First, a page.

In the past few days, there have been stories regarding the NCAA and EA Sports' opposition to current and former college football and basketball players' motion for class certification in litigation that has been ongoing since 2009. If the players are allowed to certify, the stakes become higher for the NCAA, because the claims of all current and former players would instantly become legitimate. That is the power of a class action. There is power in numbers.
The players are not arguing that current players should get paid while in school. There are actually two different proposed classes: Former and current players. The former players want monetary damages. The current players would essentially be able to license their own names. The problem is that with current players, they would need to hire agents. Agents cost money. The players' motion for class certification states that they want any money for current players to go into a trust that the players can access upon graduation. So the agents would not get paid until graduation. I am not sure this can be done in practice, given the lack of scruples that some agents have shown in recent years.
The NCAA seems to argue that you cannot accurately determine damages among so many athletes with different levels of talent and publicity rights. Surely, Tim Tebow's publicity rights at the University of Florida were more valuable than an average player's rights. (I do not know if Tebow is in the proposed class.) This is not necessarily something that would have to be determined in the class certification stage, but the NCAA argues that it creates a conflict among the class members that should prevent class certification in the first place.
The NCAA retains the publicity rights of former players after their eligibility has expired. So the former players are asking for damages that include time periods after their eligibility has expired. This is probably the easiest issue on which the players can win. There is no reasonable justification for retaining former players' publicity rights after their eligibility has expired, and they have gone on to become professionals in something other than sports.
For instance, in EA Sports' NCAA Football series of video games, the running back for the 1983 Nebraska Cornhuskers cannot earn anything from his likeness being used in the video game, despite the fact that Mike Rozier's NFL career is long over and his NFL career pre-dates any royalties made from the NCAA Football video games. The NCAA retains Rozier's likeness for his time at the University of Nebraska in perpetuity.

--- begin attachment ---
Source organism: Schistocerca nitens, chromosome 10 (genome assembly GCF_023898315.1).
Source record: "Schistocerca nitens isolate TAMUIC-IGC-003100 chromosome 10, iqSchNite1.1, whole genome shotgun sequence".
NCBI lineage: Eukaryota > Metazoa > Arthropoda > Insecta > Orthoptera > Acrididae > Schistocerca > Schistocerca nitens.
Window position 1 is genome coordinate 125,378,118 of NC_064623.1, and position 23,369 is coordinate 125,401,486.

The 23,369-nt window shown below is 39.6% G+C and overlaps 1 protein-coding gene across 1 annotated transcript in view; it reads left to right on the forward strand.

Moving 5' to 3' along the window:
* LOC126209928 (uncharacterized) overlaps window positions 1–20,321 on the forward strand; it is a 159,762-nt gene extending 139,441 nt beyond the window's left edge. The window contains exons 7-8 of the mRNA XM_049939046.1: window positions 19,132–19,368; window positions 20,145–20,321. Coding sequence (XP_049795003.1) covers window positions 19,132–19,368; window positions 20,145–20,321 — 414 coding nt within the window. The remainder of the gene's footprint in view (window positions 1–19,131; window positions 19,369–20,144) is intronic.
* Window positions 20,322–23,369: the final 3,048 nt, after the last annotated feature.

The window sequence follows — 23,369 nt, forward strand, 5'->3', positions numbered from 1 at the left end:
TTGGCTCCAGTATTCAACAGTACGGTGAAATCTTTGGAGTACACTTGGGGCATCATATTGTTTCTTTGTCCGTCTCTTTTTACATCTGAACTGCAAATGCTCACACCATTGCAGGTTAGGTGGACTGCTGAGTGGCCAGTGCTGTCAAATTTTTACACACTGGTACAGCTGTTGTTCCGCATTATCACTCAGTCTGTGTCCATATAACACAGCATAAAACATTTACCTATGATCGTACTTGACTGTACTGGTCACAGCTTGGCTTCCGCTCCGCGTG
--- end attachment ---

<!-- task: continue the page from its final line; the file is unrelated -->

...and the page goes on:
The NCAA literally restrains competition. It is an organization comprised of individual schools -- horizontal competitors -- that compete in athletics. They have rules for effective competition. The limit of 85 scholarships for each Division I FBS school restrains competition, because some schools would easily be able to get more than 85 scholarship players. This rule does not offend anyone, because it promotes intercollegiate athletic competition. In some cases, the NCAA rules have been held to violate antitrust laws. Those for governing competition are generally considered okay.
Depending on how things play out with the class certification, the most likely chip to fall is the NCAA's ownership of publicity rights after the players graduate or their eligibility has expired. I think it is possible that the players could get a uniform rate of royalties that is placed in trust until they graduate, but to allow them to negotiate licensing rights while in school would completely obliterate college sports as we know it. It would turn college sports into the minor leagues. Giving players a piece of the revenue stream upon graduation, and allowing them to earn money from their likeness after their eligibility has expired seems the most reasonable resolution to this case, and maybe the most likely.